Ronnie Stanley: Demand What's Right

By Ronnie Stanley

Photo: Baltimore Ravens


Ronnie Stanley is a former member of the Notre Dame Football Team. He is currently a starting offensive lineman for the Baltimore Ravens. 


My parents always taught me to speak up for what’s right and to always be respectful. If I think something’s wrong, morally wrong, then they would never be mad at me for speaking up against it, or about it. So, growing up, I’ve always been like that.

Anytime I see something, I’m probably not going to be too afraid to say something.

Whether it was having conversations about the respect my peers and I deserved in the classroom and in our grades, or to coaches – if I didn’t feel something was right or someone was being treated fairly, or we didn’t have enough time to do a task in a timely fashion that made sense – I would always say something.

What I learned is that you’ll never regret speaking up for what’s right. There might be some consequences. There might be something that happens in the meantime, but I think in the grand scheme of things, you won’t regret doing that.

I was drafted by the Baltimore Ravens in 2016. As I learned more and more about Baltimore over the years and how much attention the community really needs, I began to see how many things really need to be fixed out here. I definitely didn’t fully understand when I first came here, but over the years, you see more and more, and spend more time with the kids and people around the city. 

So, I made the choice to jump in. I’ve been heavily involved in animal adoptions here, as well as The Baltimore Pumphouse, which is a project creating financial sustainability in black communities in Baltimore. I’ve joined my teammates on their charity events, like providing food and gifts to families around holidays, and I’ve gotten the opportunity to spend time with a lot of kids in the area. 


This offseason, there was a lot of focus on working out and really, just football. There wasn’t too much of anything else to do, not being able to travel as much. However, it was a time that has been able to highlight these issues in our society that have been happening for so long, especially those of racial injustice. 

Before, everyone’s lives were going, and people were busy all the time. Now, we are at a time and place where I feel like people are able to put their focus on these issues that have been overlooked by a lot of people. 

During training camp, my teammates and I knew we had to stand up for what’s right, just like my parents taught me. Our coaches and the organization were right behind us. 

It started out as a conversation about how we wanted to address the issue. We wanted to make sure we did something with a plan of action, and not loose words.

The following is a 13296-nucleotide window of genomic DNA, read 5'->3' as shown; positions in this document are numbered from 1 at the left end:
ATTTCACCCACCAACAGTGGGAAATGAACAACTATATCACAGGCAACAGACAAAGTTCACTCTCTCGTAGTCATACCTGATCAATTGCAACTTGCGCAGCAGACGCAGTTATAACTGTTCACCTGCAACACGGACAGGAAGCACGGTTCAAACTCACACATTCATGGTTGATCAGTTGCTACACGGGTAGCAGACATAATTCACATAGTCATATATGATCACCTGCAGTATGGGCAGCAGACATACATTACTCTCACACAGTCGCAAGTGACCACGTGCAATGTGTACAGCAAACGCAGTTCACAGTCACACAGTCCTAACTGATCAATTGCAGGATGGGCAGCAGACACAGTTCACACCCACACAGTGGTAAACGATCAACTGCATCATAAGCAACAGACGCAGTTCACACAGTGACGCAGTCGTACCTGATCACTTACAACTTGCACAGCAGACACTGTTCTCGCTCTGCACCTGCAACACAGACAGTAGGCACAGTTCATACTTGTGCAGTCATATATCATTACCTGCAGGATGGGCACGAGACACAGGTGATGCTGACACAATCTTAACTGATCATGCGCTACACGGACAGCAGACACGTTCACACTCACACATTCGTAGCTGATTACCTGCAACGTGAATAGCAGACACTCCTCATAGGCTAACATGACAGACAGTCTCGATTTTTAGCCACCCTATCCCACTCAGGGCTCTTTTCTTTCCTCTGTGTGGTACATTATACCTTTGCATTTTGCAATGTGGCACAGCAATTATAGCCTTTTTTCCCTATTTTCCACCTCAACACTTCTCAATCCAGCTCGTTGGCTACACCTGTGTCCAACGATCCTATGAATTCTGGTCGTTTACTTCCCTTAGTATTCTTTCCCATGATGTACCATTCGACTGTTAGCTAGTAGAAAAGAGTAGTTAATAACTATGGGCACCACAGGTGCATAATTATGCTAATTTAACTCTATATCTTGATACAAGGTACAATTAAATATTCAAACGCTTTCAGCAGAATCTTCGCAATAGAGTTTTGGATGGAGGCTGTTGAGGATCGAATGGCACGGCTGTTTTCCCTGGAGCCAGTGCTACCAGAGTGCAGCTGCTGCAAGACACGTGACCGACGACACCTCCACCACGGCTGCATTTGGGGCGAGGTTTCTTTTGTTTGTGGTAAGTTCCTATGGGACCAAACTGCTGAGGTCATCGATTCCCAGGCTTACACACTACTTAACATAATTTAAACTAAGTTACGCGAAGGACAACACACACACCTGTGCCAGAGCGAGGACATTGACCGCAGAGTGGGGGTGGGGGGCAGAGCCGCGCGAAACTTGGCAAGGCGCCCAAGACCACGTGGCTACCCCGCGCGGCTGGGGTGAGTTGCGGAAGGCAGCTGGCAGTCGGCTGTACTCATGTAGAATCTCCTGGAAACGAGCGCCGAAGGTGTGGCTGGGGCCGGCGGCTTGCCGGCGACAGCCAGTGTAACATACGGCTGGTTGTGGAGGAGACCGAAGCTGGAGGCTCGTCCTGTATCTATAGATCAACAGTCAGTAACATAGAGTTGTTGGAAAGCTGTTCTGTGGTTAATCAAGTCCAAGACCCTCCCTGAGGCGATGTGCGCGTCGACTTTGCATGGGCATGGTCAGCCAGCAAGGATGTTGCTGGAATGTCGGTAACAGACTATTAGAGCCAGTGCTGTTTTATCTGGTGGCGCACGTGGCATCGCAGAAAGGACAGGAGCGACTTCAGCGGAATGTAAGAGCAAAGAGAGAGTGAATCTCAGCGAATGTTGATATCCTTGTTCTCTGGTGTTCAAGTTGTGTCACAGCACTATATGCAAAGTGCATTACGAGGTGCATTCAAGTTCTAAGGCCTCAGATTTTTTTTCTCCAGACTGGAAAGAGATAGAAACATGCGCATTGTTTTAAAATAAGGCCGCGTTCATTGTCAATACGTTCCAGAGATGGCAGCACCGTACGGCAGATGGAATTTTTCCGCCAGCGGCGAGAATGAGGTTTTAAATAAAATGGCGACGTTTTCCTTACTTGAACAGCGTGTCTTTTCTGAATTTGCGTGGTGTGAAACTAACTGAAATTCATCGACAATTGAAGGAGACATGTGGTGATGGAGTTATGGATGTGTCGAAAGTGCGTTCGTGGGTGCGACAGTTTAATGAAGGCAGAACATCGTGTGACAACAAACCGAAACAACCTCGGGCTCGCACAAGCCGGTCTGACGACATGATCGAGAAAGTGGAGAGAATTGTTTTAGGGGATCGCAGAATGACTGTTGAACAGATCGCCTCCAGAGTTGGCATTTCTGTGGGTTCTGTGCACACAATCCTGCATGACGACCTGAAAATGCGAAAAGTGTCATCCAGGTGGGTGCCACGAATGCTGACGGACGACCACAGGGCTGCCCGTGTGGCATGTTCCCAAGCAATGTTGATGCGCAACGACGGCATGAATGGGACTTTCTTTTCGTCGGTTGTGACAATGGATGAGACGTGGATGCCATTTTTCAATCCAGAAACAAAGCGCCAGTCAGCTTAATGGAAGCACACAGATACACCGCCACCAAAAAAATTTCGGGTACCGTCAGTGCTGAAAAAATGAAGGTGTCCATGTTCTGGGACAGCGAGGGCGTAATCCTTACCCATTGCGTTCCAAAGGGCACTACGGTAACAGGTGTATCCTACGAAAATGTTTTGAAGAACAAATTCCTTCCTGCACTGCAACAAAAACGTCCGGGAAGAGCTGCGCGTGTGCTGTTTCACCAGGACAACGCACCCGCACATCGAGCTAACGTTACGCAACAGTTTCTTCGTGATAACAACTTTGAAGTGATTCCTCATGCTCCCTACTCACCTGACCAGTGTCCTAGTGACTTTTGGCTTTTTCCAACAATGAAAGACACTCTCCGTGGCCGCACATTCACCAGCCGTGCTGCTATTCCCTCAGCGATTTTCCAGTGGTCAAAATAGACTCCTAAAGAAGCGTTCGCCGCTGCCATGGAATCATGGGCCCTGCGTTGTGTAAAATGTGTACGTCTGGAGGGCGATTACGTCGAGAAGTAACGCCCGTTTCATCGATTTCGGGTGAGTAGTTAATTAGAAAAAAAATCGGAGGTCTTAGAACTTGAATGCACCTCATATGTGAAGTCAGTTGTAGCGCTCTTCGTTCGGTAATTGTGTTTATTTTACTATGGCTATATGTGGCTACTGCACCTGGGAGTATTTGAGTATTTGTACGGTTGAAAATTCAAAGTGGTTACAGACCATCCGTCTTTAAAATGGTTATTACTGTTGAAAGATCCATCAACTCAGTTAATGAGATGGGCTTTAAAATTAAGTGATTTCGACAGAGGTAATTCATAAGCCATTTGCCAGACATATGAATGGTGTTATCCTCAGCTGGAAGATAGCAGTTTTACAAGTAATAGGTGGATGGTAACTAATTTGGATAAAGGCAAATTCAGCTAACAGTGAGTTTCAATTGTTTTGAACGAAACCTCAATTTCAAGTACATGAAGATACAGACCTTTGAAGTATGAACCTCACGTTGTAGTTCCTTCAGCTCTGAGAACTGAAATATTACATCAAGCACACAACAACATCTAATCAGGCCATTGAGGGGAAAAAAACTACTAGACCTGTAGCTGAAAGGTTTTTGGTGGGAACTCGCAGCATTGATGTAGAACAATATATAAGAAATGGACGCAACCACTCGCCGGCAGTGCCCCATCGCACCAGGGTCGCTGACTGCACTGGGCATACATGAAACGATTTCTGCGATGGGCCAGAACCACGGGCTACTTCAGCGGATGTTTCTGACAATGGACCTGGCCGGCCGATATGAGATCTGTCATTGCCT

It was very collaborative. When we were forming our stance, we felt like we were giving something of substance. We didn’t feel performative. Everyone was brainstorming together, asking questions like, “How do we make this not too long, but make sure we get the points across that we really want?”

We finished with a message that called for action, and we followed it up with actions of our own. It wasn’t just a statement. We demanded social justice. 


Together, we donated a total of $1 million to 28 local organizations to support social justice reform. It’s not all we’re doing, but it’s how we started. 

“I'm passionate about this, knowing the position I'm in and how blessed I am to be in a position to help people. I'm not going to forget about the people who are dealing with things that aren't fair. We have an opportunity to help make the world a better place, and I want to take advantage of that.”

The club has been in full support of what we’re fighting for. All the support that we’ve gotten from our whole staff, I thought that was really important for all our teammates to see, all the way up to Steve [Bisciotti, team owner]. It’s an ongoing effort.

What I hope comes out of this time is real, sustainable change, not only in the law and the judicial system, but in people’s mentalities. When it comes to stereotypes, things that start as jokes you hear as kids, but have much more deeply-rooted meanings, those things carry on, and that’s why we still see them in our society today.

We need to widen the lens of everything going on, because there can be ignorance on both sides. Racism is definitely a real thing. It’s definitely in all of our institutions, whether we know it or not, but you can’t fight it until you really understand the big picture. That’s the best way to fight it.

You see a lot of people on social media who either don’t seem to want to acknowledge the issue of race, or just truly don’t believe it’s real.

This time provides hope and momentum, but I hope that everyone, including the Ravens, including Notre Dame, including my high school – they’re making statements that they’re listening, but I really hope that they have no tolerance for any type of that behavior.

I hope they realize the deeply-rooted meaning behind stereotypes and discriminatory things that put black people in a box. I hope that they stand behind their words and really show that if you don’t believe in the things that we’re saying as black people, then they shouldn’t support those people in those institutions.

-Ronnie Stanley

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